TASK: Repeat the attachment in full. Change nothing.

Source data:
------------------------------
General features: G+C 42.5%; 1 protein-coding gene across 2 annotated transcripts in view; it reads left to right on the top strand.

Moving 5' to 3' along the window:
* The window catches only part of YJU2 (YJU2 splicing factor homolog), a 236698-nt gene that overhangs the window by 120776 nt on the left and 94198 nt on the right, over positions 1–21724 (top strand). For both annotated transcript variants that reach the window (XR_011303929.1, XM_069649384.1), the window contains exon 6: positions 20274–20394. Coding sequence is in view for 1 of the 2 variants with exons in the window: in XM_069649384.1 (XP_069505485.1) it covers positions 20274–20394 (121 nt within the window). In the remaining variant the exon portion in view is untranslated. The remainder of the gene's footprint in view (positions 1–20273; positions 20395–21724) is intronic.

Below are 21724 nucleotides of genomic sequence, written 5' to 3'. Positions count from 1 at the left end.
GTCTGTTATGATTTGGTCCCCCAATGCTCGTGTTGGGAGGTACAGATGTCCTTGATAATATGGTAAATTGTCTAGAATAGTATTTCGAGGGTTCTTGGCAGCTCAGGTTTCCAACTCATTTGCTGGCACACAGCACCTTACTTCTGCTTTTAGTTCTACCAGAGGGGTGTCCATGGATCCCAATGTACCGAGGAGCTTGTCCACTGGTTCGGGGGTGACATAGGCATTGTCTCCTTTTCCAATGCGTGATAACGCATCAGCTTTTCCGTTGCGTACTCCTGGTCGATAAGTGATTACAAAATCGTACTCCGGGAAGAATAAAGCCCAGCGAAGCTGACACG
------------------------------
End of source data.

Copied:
General features: G+C 42.5%; 1 protein-coding gene across 2 annotated transcripts in view; it reads left to right on the top strand.

Moving 5' to 3' along the window:
* The window catches only part of YJU2 (YJU2 splicing factor homolog), a 236698-nt gene that overhangs the window by 120776 nt on the left and 94198 nt on the right, over positions 1–21724 (top strand). For both annotated transcript variants that reach the window (XR_011303929.1, XM_069649384.1), the window contains exon 6: positions 20274–20394. Coding sequence is in view for 1 of the 2 variants with exons in the window: in XM_069649384.1 (XP_069505485.1) it covers positions 20274–20394 (121 nt within the window). In the remaining variant the exon portion in view is untranslated. The remainder of the gene's footprint in view (positions 1–20273; positions 20395–21724) is intronic.

Below are 21724 nucleotides of genomic sequence, written 5' to 3'. Positions count from 1 at the left end.
GTCTGTTATGATTTGGTCCCCCAATGCTCGTGTTGGGAGGTACAGATGTCCTTGATAATATGGTAAATTGTCTAGAATAGTATTTCGAGGGTTCTTGGCAGCTCAGGTTTCCAACTCATTTGCTGGCACACAGCACCTTACTTCTGCTTTTAGTTCTACCAGAGGGGTGTCCATGGATCCCAATGTACCGAGGAGCTTGTCCACTGGTTCGGGGGTGACATAGGCATTGTCTCCTTTTCCAATGCGTGATAACGCATCAGCTTTTCCGTTGCGTACTCCTGGTCGATAAGTGATTACAAAATCGTACTCCGGGAAGAATAAAGCCCAGCGAAGCTGACACG